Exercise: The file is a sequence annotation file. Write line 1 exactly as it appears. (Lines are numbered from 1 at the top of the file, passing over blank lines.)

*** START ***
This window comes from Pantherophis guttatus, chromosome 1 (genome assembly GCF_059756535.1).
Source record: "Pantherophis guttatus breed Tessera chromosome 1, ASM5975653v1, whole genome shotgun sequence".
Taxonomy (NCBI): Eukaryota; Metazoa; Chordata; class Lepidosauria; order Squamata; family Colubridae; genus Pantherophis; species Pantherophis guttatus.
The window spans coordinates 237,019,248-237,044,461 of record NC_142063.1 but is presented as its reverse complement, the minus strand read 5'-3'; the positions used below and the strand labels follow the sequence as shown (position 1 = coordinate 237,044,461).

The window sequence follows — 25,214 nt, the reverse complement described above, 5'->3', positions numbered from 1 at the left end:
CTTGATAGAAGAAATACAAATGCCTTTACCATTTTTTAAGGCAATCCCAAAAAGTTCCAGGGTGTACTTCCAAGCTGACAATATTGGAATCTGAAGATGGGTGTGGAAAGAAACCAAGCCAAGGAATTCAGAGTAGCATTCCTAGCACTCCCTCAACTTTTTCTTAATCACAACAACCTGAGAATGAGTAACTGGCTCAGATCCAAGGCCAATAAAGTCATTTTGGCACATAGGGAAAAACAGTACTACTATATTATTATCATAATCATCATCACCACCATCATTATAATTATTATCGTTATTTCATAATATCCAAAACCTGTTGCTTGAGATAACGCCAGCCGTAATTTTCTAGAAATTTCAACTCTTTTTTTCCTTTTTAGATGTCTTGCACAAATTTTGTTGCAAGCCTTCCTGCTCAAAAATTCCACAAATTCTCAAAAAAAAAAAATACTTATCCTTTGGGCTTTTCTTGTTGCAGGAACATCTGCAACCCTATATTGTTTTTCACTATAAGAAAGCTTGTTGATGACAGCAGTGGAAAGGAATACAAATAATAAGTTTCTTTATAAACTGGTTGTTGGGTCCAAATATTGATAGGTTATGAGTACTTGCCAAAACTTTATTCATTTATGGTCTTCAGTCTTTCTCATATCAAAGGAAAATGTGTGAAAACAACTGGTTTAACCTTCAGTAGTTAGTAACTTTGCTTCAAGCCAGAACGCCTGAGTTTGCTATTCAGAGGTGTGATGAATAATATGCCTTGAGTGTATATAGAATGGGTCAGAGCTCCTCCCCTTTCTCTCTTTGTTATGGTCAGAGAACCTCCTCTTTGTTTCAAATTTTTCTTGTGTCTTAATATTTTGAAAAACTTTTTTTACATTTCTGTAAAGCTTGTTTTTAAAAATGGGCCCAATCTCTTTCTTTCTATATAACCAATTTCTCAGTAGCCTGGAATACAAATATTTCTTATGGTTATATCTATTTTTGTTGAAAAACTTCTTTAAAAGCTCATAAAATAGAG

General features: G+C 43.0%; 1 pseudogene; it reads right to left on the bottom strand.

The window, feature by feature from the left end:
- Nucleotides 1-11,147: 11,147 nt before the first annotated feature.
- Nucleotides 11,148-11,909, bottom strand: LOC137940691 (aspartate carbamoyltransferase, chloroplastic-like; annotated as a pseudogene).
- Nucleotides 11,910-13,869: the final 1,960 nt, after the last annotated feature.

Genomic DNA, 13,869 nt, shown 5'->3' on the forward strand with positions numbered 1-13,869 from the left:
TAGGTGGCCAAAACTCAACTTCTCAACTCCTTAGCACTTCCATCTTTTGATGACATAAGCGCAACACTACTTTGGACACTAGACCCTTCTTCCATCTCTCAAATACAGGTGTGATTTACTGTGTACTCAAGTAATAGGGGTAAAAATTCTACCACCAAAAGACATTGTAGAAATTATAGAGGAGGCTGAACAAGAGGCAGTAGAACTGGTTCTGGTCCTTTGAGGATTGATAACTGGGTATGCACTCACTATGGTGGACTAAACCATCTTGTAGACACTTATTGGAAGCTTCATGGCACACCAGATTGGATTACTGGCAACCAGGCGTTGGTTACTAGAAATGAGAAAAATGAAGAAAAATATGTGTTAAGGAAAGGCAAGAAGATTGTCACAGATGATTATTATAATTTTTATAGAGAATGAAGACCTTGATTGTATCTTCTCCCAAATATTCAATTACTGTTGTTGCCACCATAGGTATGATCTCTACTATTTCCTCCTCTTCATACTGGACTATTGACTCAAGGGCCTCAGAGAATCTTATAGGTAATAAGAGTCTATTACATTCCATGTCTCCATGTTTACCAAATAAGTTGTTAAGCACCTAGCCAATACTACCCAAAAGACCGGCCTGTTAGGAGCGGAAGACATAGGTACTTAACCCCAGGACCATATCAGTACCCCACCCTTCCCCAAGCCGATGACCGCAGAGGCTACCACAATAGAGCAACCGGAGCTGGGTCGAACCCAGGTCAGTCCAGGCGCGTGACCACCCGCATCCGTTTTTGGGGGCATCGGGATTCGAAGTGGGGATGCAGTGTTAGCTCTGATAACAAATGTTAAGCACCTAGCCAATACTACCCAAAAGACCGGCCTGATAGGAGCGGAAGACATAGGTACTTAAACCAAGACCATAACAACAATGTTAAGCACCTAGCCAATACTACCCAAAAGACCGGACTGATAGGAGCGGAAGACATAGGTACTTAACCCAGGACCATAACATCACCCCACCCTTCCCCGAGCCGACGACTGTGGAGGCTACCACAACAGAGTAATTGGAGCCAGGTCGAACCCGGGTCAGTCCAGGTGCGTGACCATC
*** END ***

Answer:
This window comes from Pantherophis guttatus, chromosome 1 (genome assembly GCF_059756535.1).